‘Ask for a refund’: We spoke to lecturers on the picket lines at Newcastle University

‘Students are right to feel frustrated but should channel their frustration to the people in positions of power’

Strike action has again disrupted studies for students in Newcastle and all over the country in what’s been called the biggest strike in the history of higher education. Students have voiced their opinions on how they’ve been impacted by strikes and where they stand in terms of supporting lecturers and emotions have been running high among many.

With yesterday being the last day of planned UCU strike action in November, we went down to the picket lines to speak to lecturers directly on what they thought of your comments.

Speaking about the scale of strike impact on students, one lecturer told the Tab: “The majority of lecturers are wanting to ensure that student study and progress isn’t damaged, while still making a statement to management that they need to recruit, inspire and retain their staff. We are all concerned and most try not to disrupt students”.

When asked about students’ dissatisfaction with teaching quality in relation to their fees, they said: “I sympathise with students, especially with MSC students from overseas who are only here for one year and often don’t get to experience the benefits.

“Good conditions lead to good delivery and teaching. In the longer term, these improvements filter through”.

Commenting on the topic of dissatisfaction with fees, another lecturer said: “I think thats a fair argument to say they’re not getting value for money”.

Another said: “A lot of the money from fees doesn’t go into teaching. The students are getting less value for money because we are stretched and overworked, underpaid. These are not the kind of lecturers students want”.

Another lecturer added: “Not a single academic would want their students to pay tuition fees. We are all against the concept of students paying them”.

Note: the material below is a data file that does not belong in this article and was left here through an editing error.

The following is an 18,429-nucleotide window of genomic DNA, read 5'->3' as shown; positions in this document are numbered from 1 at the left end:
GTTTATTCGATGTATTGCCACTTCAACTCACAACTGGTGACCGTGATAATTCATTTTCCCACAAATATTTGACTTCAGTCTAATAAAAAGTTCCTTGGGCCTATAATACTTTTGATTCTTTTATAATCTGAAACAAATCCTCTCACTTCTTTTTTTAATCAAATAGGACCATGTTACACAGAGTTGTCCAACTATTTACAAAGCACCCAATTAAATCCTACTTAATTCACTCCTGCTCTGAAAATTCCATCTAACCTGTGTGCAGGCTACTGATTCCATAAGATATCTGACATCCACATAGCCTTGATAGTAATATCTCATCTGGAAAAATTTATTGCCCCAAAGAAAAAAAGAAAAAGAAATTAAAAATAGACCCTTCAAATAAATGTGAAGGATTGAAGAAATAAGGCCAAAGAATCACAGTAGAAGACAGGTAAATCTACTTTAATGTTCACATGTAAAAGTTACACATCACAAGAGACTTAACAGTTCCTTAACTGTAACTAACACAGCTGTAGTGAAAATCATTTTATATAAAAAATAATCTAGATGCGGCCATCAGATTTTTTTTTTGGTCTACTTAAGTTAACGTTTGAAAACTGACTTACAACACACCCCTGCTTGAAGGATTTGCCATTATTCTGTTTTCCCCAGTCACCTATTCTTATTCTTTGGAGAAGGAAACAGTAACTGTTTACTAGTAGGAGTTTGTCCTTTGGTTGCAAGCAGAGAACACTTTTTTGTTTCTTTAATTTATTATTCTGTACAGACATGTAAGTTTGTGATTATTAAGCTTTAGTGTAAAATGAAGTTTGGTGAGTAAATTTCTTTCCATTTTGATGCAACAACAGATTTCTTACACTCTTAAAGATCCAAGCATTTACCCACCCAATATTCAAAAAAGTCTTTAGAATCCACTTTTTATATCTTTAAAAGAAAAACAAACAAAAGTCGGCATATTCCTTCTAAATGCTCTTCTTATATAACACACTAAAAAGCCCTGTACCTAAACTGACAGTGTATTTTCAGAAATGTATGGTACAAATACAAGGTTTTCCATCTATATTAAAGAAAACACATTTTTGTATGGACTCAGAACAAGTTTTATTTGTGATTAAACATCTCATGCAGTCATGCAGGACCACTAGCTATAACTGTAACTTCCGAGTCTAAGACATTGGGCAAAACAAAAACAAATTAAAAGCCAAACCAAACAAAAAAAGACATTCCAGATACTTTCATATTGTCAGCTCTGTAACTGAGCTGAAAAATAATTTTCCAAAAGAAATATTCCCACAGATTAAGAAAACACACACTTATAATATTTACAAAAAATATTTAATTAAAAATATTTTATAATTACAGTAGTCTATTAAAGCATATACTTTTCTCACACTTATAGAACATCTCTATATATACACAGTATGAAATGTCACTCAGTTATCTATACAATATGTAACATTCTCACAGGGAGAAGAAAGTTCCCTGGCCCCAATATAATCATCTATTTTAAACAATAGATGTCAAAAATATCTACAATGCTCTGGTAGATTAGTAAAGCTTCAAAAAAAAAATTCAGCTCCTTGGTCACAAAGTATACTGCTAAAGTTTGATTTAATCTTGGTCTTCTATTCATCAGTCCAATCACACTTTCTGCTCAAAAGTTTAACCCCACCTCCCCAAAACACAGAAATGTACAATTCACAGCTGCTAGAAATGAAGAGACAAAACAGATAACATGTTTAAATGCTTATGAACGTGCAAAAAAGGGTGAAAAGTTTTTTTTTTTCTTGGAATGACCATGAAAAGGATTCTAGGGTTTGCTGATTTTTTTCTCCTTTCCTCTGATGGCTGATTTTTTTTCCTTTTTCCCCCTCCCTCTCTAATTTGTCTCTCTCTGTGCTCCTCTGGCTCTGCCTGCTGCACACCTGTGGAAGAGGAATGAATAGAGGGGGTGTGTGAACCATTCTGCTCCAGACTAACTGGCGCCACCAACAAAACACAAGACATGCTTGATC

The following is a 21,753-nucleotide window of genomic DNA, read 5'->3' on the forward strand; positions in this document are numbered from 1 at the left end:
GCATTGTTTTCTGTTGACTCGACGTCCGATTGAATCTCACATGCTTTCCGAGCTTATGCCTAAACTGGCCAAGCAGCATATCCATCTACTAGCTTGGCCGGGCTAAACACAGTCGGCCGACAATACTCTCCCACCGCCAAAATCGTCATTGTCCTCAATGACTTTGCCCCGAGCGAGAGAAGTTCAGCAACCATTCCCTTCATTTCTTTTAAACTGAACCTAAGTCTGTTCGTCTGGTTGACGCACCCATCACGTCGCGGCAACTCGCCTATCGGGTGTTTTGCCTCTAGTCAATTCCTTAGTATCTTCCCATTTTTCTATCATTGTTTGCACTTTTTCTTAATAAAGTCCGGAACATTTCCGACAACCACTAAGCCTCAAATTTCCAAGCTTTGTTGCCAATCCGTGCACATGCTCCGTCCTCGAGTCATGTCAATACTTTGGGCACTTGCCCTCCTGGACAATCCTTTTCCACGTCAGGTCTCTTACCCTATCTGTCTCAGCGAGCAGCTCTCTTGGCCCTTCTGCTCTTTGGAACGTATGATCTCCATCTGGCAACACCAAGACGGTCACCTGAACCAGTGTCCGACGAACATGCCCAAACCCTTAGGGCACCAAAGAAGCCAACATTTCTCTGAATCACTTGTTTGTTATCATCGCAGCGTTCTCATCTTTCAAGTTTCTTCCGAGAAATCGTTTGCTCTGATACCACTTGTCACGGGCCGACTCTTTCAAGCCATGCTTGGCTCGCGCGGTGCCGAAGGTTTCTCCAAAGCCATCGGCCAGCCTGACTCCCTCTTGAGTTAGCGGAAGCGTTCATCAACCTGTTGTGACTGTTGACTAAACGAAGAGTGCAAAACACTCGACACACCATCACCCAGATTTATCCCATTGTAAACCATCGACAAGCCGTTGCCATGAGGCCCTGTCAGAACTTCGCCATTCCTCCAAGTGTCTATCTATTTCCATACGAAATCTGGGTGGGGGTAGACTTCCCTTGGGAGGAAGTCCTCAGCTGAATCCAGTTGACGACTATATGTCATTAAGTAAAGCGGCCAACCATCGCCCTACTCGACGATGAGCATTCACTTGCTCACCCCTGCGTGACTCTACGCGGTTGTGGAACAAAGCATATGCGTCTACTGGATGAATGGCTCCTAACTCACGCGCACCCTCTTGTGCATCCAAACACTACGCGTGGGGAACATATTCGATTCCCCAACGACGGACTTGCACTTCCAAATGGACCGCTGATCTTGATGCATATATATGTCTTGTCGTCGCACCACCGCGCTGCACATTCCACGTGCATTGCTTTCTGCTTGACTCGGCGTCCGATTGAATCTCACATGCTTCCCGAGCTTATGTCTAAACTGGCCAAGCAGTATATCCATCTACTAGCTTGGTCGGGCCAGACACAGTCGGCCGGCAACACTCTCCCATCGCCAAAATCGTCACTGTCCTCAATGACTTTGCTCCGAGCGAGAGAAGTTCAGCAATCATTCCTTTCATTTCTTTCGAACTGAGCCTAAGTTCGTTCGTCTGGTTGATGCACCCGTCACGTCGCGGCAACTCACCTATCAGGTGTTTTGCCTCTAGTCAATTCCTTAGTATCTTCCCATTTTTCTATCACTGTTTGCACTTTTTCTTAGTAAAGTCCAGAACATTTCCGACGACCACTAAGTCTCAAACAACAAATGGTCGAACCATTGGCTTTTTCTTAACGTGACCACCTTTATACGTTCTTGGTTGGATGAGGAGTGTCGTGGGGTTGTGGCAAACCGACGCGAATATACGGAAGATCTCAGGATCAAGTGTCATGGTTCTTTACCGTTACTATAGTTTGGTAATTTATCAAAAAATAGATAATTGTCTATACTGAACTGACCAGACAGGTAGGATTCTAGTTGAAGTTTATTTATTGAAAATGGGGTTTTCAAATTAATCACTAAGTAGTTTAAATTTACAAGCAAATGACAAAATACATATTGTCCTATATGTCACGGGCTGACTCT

They went on to say: “I know where students are coming from but we really don’t want them to pay tuition fees, that’s not our decision and we’re not seeing that money ourselves either. So if students are feeling strongly about that, their target should be the Vice Chancellor. They should get in touch with him, they are the people in positions of power. We’re not.”

One lecturer went as far as instructing students to “Ask for a refund” when told of student disgruntlement over fees and said they would support them in doing so.

When asked for comment on students’ claims they have withdrawn support for lecturers who are striking due to the scale of disruption they’ve encountered, one lecturer said: “We fully sympathise with students. We share their frustration because we would all rather be in the classroom. We’re not delivering material not because we want to punish our students but because we can’t take any more degradation or undermining of our working conditions”.

Another Newcastle University lecturer said: “There are huge amounts of conversation behind the scenes about how we can effectively mitigate that impact on students. We want there to be an impact but we also want to make sure there’s a satisfying conclusion for students who are finishing their degrees as well.”

Another added: “Our working conditions are their learning conditions”.

Referring to students whose studies have been affected by the pandemic, one lecturer said: “I have enormous sympathy for what that generational cohort has endured. I can’t make the pandemic better but I can make this university better and that’s what I’m trying to do”.

Many lecturers agreed that better means of communication can be put in place to inform students of the reasons to why lecturers strike in an attempt to increase understanding.

“I’d very much like to have more of a platform to talk to students about why this is happening and why this is going on.”

Another added: “When I talk to my students I always tell them “I’ll tell you what is going on but I’m not telling you those things because I want you to support me”. In my experience, I haven’t had a single student not wanting to support me after these conversations. Most of the time, students are supportive once they know all the details”.

A different lecturer said: “I think lecturers go above and beyond for their students. We need fair pay, fair pensions; that’s what we’re fighting for. It’s a shame it affects the students but it’s the only weapon we have in our army”.

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